Autumn 2009 part 2 - Mid-November Mayhem!
Major Atlantic storm
reveals the Fossil Forest at Borth


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The mild but very unsettled weather had the entire UK firmly in its grip throughout November, with a particularly stormy spell from mid-month onwards. Record-breaking rainfall affected western areas with Cumbria's flood disaster dominating the news - although Mid-Wales did not entirely miss out as the images below will show. It was not until the very end of the month that more seasonal temperatures arrived, bringing with them the first hill-snow of the coming winter. But - justifiably - we'll concentrate on the storms first!

A very brief settling-down in conditions allowed a fishing-trip on November 10th. I chose the Stone Jetty at Aberystwyth Harbour for my day out in pleasant sunshine. Here's the view from the end at dusk, with the potting-boats coming in for the night. This is the last calm image on this page!

calm evening at aberystwyth

By the middle of the month, strong jet-streaks raced one after the other out of Newfoundland and across the Atlantic, engaging developing areas of low pressure and winding them up into powerful, often sub-960 millibar Atlantic storms. One storm after another passed over the UK, alternately bringing periods of heavy rain and squally showers with hail and thunder. The 17th brought showery conditions intense enough to warrant a morning intercept down to the coast at Borth....

rainbow and surf, borth

...with this squall coming straight at me....

incoming squall, borth

...gusts of wind rocking the jeep and shrill static-scream on the radio as the hail-core lashed by, blocking out visibility....

hailstorm at borth

...and clearing to this beautiful convective cloudscape!

cumulonimbus clouds over cardigan bay

The 18th brought severe gale-force sou-westerly winds and a huge ground-swell from one of the biggest lows of the month. High tide at Aberystwyth was just after 0800 so I headed down there to capture some wave-action....

wavecrash at aberystwyth

....messing about with the camera's ISO settings got a slowish exposure for these images, giving some interesting motion-blur effects....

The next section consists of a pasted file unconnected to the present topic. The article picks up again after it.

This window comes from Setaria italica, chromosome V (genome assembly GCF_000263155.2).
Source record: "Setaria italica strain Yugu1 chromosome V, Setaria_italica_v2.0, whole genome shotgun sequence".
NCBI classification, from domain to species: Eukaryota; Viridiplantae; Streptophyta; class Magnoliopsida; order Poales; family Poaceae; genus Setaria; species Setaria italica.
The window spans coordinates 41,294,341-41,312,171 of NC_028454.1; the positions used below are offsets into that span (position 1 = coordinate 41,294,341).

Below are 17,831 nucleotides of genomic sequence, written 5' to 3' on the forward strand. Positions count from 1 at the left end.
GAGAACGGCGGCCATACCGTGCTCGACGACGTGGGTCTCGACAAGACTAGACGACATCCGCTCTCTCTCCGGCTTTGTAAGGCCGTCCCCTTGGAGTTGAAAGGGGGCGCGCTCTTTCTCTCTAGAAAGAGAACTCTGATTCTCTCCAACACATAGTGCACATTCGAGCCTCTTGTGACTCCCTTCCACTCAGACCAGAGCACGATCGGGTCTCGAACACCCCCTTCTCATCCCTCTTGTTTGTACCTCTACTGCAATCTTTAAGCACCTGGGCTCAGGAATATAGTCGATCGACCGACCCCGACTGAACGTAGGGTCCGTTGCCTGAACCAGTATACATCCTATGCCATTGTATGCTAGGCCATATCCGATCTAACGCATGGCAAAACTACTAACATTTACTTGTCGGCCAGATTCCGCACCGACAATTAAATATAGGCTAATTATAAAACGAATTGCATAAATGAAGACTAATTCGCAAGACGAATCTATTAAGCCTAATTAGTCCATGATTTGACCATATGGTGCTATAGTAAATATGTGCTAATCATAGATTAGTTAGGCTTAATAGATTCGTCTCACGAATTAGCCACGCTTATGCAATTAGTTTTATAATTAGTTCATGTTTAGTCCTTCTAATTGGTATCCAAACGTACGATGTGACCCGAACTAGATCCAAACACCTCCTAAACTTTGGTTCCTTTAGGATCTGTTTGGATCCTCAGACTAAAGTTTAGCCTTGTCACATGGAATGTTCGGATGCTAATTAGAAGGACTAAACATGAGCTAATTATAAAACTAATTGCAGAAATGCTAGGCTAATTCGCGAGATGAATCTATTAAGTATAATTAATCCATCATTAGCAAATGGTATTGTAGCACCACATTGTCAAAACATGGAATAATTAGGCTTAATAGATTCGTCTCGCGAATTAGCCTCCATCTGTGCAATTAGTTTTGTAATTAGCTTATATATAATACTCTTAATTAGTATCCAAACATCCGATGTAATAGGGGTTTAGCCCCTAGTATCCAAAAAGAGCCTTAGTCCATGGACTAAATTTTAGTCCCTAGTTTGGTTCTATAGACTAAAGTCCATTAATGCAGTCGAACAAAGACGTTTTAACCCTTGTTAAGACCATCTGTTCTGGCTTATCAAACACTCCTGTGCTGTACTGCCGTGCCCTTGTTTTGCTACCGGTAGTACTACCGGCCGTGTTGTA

wavecrash at aberystwyth

A view of the Stone Jetty, where I had been fishing when the first photo on this page was taken!

wavecrash at aberystwyth

Not a safe fishing venue in conditions such as these!

wavecrash at aberystwyth

This was taken on the main Prom....

wavecrash at aberystwyth

...whilst on the way home I stopped at Borth to check out the surf!

raging surf at borth

But for many, the big feature of November 18th 2009 was the flooding, on a disastrous scale up in Cumbria. The cause of the problem was a specific synoptic set-up that we call a Warm Conveyor - I have covered severe ones over Wales before e.g. February 2004. In brief, warm conveyors occur when the UK is within the warm sector of a depression with winds coming up from the SW - importantly, from way, way down so that the air has a tropical or subtropical origin. The excessive moisture in such an airflow falls out as rain when the air is lifted up over the western mountains of the UK. The rains these setups give are steady, heavy and prolonged - in the 2004 example, Capel Curig saw 261 mm in 48 hours.

Worryingly, there are two properties of a warming system that can influence these conveyors: these are a) that a warmer sea temperature gives more moisture to the air via evaporation and b) warmer air can carry a greater quantity of moisture: put together, this means that a warming climate can produce more intense rainfall rates from conveyors. The phenomenal and record-breaking 300 mm+ day totals in the hill country above Borrowdale are a possible sign of the influence of climate change - it is important to note that global warming does not CAUSE weather events - it INFLUENCES them. Climate predictions indeed suggest that such events are likely to become more intense in the coming decades: although the frequency of warm conveyors is unlikely to be affected, their intensity is likely to be influenced. So forget the hype over the so-called "climategate" - this is a real and increasing problem.